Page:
Another thing; that damn piggy. "Chawz" openly advertises itself as a horror-comedy, not a straight-up horror film as I might have initially suspected and anticipated. The film doesn't let us get too good a look at the boar for most of its 120-minute running time, which gets annoying and rather tedious - bordering pretentious - when most of us came for the boar and therefore expected the boar. If it was a REAL horror film, then I would have accepted the aspirations to be suspenseful and scary, but this is not a great movie; for both its genre and its type. It wants to be quirky, unique, and outlandish; it is, but choosing to not show that big pig wasn't the right decision. I'm not sure if the filmmakers behind it knew this.
All-in-all, there is some good fun to be had here. The movie is what it is; decent escapist entertainment that does a good deal of what it promises to do, and disappoints in other significantly crucial areas. It isn't a failure; it isn't even a bad movie, but the flaws were distracting at times, and therefore, I cannot say whether it's good, bad, or even mediocre. As far as decency goes, I'd say it got on my good side; but I was in a good mood, after all, so it was an enjoyable ride. You know, if you can get past the lack of depth, clear commentary and/or satire, and the clear observation that it's terribly overlong for a Korean monster movie about a giant boar that supposedly kills people. It seems to keep dragging on-and-on-and-on at parts, yet I still felt somewhat engaged. That's a bit of a blessing; but, it's not quite enough. Nothing is ever enough. And that revelation alone almost makes me want to have sympathy for "Chawz" and forgive it of its problems, but you know; that's not how criticism works. And since I often follow the common rules of film criticism, it cannot be said that the pieces come together to make this killer-boar movie an effective whole.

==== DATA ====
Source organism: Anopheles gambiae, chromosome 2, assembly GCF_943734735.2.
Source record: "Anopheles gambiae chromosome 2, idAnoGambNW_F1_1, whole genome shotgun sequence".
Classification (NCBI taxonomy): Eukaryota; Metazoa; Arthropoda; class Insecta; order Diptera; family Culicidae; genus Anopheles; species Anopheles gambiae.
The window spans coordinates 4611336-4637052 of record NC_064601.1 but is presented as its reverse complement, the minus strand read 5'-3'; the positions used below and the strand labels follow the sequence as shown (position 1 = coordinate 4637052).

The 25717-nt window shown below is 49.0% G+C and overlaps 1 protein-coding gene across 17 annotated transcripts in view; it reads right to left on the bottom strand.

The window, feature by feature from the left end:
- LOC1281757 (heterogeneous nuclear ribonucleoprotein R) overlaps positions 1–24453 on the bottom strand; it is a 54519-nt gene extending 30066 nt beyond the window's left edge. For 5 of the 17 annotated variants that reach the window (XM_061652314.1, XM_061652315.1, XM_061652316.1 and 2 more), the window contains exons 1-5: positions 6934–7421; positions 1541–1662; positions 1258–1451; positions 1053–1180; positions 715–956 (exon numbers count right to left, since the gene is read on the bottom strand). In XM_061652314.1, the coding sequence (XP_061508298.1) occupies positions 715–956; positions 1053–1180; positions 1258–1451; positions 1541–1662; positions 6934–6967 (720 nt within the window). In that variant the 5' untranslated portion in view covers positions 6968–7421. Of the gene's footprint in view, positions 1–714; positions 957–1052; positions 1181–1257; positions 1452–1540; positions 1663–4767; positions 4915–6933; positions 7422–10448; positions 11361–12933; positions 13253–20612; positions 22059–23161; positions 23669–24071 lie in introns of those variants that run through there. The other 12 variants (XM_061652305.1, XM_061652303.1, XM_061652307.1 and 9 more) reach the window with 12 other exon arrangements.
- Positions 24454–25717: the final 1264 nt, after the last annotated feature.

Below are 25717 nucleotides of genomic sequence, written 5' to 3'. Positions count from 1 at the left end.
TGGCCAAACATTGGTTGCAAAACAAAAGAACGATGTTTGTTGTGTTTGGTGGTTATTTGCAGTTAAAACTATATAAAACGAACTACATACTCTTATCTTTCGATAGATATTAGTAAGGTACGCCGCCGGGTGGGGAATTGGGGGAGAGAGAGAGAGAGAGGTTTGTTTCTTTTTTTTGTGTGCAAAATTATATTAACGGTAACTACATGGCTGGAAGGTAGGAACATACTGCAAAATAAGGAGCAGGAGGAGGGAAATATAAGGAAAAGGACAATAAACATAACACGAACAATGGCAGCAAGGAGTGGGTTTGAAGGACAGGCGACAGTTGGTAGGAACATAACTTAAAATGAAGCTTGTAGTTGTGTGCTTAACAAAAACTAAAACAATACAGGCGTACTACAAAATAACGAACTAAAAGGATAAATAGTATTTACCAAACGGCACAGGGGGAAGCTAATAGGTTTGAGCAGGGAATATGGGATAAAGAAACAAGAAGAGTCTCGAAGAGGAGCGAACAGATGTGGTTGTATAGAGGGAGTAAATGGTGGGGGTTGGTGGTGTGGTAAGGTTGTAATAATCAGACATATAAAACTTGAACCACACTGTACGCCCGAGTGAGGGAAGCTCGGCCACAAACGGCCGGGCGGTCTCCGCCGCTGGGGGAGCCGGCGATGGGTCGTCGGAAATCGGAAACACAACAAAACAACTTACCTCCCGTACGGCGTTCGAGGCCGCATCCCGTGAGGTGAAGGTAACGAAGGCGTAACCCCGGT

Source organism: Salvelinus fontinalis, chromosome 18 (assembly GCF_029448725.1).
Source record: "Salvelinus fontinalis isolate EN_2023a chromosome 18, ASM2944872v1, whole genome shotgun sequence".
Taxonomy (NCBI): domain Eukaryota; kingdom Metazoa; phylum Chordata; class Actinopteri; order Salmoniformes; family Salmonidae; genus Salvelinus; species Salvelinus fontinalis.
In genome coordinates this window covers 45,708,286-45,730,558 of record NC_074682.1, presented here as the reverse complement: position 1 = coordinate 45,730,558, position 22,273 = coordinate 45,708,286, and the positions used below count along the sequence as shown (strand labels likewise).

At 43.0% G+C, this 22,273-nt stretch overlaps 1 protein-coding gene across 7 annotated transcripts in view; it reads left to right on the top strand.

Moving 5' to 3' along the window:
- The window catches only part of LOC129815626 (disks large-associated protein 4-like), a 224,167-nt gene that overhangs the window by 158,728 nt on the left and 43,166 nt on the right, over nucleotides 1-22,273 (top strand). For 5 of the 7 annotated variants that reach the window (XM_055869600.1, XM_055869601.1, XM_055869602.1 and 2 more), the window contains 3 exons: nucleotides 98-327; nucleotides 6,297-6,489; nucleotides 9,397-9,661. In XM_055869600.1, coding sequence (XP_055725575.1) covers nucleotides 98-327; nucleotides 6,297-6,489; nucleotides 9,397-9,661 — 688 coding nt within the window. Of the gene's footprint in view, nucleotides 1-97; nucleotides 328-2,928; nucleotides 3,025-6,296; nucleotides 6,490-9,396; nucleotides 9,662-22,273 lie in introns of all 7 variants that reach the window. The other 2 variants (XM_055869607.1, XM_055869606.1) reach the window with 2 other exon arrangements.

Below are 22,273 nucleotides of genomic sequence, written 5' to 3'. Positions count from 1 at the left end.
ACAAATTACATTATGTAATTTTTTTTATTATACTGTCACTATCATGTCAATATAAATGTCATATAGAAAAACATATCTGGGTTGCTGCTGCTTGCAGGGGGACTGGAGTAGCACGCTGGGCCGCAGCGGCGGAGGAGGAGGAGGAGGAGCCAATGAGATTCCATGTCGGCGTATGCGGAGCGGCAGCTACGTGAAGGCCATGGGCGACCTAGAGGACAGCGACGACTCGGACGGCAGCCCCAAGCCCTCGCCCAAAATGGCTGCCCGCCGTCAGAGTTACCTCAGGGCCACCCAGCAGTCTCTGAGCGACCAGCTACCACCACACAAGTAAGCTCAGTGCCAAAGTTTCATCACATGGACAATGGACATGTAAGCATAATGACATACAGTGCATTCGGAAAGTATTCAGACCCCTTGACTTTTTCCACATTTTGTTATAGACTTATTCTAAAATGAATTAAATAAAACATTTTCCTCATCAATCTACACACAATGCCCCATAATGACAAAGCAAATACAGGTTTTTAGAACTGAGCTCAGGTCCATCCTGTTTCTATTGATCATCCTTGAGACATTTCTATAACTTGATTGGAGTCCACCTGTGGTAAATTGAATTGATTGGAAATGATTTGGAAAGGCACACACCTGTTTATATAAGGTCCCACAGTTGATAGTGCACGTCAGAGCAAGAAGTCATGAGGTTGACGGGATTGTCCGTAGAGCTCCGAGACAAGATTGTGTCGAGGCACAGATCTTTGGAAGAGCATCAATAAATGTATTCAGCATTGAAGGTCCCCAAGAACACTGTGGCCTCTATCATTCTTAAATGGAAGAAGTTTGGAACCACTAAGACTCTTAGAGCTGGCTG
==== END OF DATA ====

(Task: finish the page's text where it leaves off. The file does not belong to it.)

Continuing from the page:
It was bogged down by silly Korean slapstick that wasn't very funny,and it took quite awhile to establish a storyline.
The characters were uninteresting and some most unnecessary.Although there were a couple of characters that I did like,it wasn't enough.The gore factor was virtually non existent and that's usually one reason we watch giant marauding creature flicks.
The pro is that the monster effect was quite good but you can't get into a movie just because the creature effect is good,there has to be some sort of motivation to keep you watching be it storyline,interesting and likable characters or even "good" comedy which I felt there were none of the above. I was really looking forward to it because I saw Pig Hunt and really enjoyed that giant killer Boar film.I say skip this one and watch Pig Hunt,you won't have to read subtitles either,and I just watched "The Man From Nowhere and loved every minute of it subtitles and all,so I have no problem reading them for if the film is good.